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Slow progress in vaccinating China’s elderly

When other When countries start vaccinating their populations against covid-19, they start with those most likely to die from the disease. China is doing the opposite. Instead of focusing on older adults and people with medical conditions that make them more vulnerable, it starts with healthy working-age groups. When officials started paying more attention to getting older people vaccinated, they were wary, worried about side effects. Now, they finally see the urgency of the task.

Infections will surge as China abandons many of the toughest containment measures associated with the epidemic. Ensuring that older people are adequately vaccinated and that boosters are given in a timely manner are critical to keeping the death toll to a minimum. The country is still far from the level of protection it needs. Of the roughly 260 million people over the age of 60, 86% have received at least two doses of the vaccine and 69% have received three doses (see chart). But in many cases, the vaccines were given months ago and are now wearing off. Among those over 80, the numbers look even more worrisome. Only 40% got three shots. In England, by contrast, around 80% of people over the age of 80 have received a booster immunization in the past three months.

Only in recent days has the Chinese government begun to raise its alarm. On Nov. 29, the National Health Commission issued a directive calling on officials to “speed up” vaccination efforts for the elderly, especially those over 80. The interval between the second and third dose should be shortened from six months to three months, it said. It urged that “whole of society” should be mobilized to ensure older people get shots. CaixinA Beijing magazine said officials had been told to ensure 90% of people over 80 had received at least one shot by the end of January, up from 77% at the end of November.

This will be a difficult process. When the government kicked off its vaccination campaign in 2021, doctors often advised older adults that it was too risky to get vaccinated if they had common conditions like high blood pressure or diabetes. This hesitation was due to the lack of data at the time on the possible side effects of the Chinese vaccine in the elderly (foreign vaccines are not allowed in mainland China). Older adults are underrepresented in trials. Although this fear has dissipated among experts, it persists among older adults. It may not help that the state still advises against vaccination if the underlying health condition shows “acute” symptoms (an undefined term).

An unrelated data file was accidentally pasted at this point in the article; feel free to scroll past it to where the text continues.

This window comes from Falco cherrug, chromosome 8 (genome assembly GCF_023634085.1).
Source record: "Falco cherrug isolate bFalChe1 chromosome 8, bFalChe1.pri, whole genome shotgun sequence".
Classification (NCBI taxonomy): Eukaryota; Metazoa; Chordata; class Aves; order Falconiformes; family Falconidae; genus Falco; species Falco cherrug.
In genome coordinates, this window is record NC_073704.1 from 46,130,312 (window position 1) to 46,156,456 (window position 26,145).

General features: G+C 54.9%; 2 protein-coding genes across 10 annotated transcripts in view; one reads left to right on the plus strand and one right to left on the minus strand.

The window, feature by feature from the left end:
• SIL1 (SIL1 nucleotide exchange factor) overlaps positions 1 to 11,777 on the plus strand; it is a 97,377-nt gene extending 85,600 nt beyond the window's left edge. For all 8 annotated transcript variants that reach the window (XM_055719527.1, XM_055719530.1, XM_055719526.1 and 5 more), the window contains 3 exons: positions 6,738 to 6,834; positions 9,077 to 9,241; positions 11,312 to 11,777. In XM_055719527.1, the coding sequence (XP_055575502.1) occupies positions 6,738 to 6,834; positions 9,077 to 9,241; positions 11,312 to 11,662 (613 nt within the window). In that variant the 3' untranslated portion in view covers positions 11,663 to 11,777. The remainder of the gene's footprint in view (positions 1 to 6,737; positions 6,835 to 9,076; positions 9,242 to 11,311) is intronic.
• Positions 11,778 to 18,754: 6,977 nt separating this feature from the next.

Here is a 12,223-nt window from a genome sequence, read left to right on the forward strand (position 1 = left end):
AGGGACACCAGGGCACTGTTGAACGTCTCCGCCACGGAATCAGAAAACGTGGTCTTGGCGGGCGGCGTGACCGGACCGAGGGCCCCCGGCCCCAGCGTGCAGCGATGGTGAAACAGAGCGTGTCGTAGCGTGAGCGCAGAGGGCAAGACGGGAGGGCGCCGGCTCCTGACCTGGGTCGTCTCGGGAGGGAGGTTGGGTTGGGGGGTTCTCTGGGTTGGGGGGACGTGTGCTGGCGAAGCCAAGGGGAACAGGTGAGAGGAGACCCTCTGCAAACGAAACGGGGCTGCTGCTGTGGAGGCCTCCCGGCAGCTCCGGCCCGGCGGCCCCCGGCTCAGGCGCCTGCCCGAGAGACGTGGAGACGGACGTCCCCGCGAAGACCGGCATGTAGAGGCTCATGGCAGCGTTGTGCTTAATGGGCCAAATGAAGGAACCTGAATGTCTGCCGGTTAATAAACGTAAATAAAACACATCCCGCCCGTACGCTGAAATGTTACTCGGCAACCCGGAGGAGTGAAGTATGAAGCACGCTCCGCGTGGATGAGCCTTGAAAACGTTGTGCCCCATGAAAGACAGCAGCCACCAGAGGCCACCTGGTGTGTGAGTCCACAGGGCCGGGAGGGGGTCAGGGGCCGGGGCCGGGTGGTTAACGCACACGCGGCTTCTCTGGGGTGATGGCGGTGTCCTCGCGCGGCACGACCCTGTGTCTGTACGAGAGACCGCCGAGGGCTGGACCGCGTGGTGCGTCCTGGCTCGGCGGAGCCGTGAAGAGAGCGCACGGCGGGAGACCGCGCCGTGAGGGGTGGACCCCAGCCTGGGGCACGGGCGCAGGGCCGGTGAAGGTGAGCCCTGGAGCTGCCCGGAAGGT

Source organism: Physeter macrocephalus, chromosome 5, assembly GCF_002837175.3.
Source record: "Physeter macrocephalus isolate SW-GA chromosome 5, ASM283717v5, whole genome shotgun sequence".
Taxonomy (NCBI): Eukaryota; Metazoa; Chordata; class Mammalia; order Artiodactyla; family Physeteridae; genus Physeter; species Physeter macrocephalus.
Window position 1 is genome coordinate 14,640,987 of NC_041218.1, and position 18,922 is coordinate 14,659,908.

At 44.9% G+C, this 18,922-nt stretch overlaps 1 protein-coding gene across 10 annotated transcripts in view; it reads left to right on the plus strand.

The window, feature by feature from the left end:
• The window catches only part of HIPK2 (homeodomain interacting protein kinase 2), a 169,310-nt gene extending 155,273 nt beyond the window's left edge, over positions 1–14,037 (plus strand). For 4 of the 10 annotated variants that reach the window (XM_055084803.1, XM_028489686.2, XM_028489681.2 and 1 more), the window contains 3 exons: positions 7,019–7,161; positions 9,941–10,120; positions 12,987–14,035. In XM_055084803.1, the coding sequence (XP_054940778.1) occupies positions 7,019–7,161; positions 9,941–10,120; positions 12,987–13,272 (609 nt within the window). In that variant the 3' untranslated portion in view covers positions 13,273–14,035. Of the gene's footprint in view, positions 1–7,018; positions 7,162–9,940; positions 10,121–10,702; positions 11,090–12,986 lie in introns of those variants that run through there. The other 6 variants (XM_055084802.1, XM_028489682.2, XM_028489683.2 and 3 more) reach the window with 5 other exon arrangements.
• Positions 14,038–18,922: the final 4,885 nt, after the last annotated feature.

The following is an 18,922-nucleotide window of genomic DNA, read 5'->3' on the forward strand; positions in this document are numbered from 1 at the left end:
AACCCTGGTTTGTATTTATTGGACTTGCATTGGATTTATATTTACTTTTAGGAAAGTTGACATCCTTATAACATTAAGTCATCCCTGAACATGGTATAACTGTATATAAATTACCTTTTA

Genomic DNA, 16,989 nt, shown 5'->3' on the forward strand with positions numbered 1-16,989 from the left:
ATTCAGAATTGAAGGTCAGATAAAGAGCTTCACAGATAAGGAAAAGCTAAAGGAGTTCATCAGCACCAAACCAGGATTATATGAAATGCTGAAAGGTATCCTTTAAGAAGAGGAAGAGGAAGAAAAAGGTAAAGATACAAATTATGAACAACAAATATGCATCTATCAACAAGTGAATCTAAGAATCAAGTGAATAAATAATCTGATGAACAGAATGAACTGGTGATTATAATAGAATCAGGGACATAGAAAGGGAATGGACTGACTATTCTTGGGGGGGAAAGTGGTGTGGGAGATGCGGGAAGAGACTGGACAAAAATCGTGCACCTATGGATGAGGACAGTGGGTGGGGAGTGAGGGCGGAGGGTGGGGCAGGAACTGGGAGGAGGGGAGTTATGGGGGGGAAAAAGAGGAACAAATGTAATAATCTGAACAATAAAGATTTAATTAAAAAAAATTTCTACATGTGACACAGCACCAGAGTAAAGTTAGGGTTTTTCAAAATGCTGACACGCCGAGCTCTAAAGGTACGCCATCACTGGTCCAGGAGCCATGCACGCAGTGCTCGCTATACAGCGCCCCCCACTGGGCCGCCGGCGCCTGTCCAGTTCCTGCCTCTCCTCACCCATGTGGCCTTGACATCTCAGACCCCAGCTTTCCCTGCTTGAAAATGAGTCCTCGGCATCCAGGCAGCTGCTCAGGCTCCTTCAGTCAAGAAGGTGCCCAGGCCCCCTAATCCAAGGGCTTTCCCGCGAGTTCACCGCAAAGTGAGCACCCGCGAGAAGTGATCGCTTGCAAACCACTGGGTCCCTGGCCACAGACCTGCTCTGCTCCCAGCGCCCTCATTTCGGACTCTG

Most of the elderly in China have no experience of vaccination since childhood. They must pay for the seasonal flu vaccine. Most people don’t bother to buy it. Obscure statistics in China obscure the resulting death toll. To treat and prevent disease, many people prefer traditional remedies that use natural ingredients, although the effectiveness of these remedies has not been proven. The government hails them as a testament to ancient Chinese wisdom. It lists several such concoctions among its approved drugs to treat covid symptoms. Mainland officials sent care packages to Hong Kong residents earlier this year when the city suffered a surge in the number of new crown pneumonia cases. These include an approved drug that contains licorice and rhubarb roots.

The surge experienced in Hong Kong illustrates the risks now facing the rest of China. Like the mainland, the region has been trying, with much success, to crush the coronavirus rather than find a way to live with it. Then there’s the highly contagious Omicron variant, which the mainland is now battling. Thousands of people have died from the disease, mostly elderly people who have not been fully vaccinated. Hong Kong has one of the highest COVID-19 death rates in the world.

With the end of the zero-coronavirus policy, China may find that rising infections encourage more elderly people to get vaccinated. By halting mass lockdowns, mass testing, and mandatory quarantines of infected people and their contacts in state facilities, the country should be able to redeploy its army of pandemic personnel to the task of delivering a vaccine. But attitudes from officials and the public have proved hard to change. On December 7, the mouthpiece of the CCP People’s Daily, published an article on how people with chronic diseases should cope with covid infection. It doesn’t mention the importance of getting vaccinated before then.

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